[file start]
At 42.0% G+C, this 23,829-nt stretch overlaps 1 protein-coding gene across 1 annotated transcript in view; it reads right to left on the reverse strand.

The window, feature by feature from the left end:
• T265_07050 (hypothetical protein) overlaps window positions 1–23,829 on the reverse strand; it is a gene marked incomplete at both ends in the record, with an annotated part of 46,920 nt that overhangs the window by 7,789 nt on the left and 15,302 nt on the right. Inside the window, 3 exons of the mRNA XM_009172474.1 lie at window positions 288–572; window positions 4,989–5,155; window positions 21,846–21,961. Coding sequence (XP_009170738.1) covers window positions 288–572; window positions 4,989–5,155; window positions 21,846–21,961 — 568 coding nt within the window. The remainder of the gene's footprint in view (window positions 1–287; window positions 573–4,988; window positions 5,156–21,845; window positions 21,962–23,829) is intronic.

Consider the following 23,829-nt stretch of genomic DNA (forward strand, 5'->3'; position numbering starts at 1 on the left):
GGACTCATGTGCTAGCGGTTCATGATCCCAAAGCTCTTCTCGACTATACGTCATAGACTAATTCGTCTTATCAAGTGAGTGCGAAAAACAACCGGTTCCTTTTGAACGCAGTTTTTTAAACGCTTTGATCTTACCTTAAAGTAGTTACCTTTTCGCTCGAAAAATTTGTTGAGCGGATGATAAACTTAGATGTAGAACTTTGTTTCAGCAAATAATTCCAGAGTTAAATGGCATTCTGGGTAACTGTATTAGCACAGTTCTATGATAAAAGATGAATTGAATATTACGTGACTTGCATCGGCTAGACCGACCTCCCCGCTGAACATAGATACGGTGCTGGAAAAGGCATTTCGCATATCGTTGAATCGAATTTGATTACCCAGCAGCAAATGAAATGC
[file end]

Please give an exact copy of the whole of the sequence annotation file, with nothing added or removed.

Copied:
At 42.0% G+C, this 23,829-nt stretch overlaps 1 protein-coding gene across 1 annotated transcript in view; it reads right to left on the reverse strand.

The window, feature by feature from the left end:
• T265_07050 (hypothetical protein) overlaps window positions 1–23,829 on the reverse strand; it is a gene marked incomplete at both ends in the record, with an annotated part of 46,920 nt that overhangs the window by 7,789 nt on the left and 15,302 nt on the right. Inside the window, 3 exons of the mRNA XM_009172474.1 lie at window positions 288–572; window positions 4,989–5,155; window positions 21,846–21,961. Coding sequence (XP_009170738.1) covers window positions 288–572; window positions 4,989–5,155; window positions 21,846–21,961 — 568 coding nt within the window. The remainder of the gene's footprint in view (window positions 1–287; window positions 573–4,988; window positions 5,156–21,845; window positions 21,962–23,829) is intronic.

Consider the following 23,829-nt stretch of genomic DNA (forward strand, 5'->3'; position numbering starts at 1 on the left):
GGACTCATGTGCTAGCGGTTCATGATCCCAAAGCTCTTCTCGACTATACGTCATAGACTAATTCGTCTTATCAAGTGAGTGCGAAAAACAACCGGTTCCTTTTGAACGCAGTTTTTTAAACGCTTTGATCTTACCTTAAAGTAGTTACCTTTTCGCTCGAAAAATTTGTTGAGCGGATGATAAACTTAGATGTAGAACTTTGTTTCAGCAAATAATTCCAGAGTTAAATGGCATTCTGGGTAACTGTATTAGCACAGTTCTATGATAAAAGATGAATTGAATATTACGTGACTTGCATCGGCTAGACCGACCTCCCCGCTGAACATAGATACGGTGCTGGAAAAGGCATTTCGCATATCGTTGAATCGAATTTGATTACCCAGCAGCAAATGAAATGC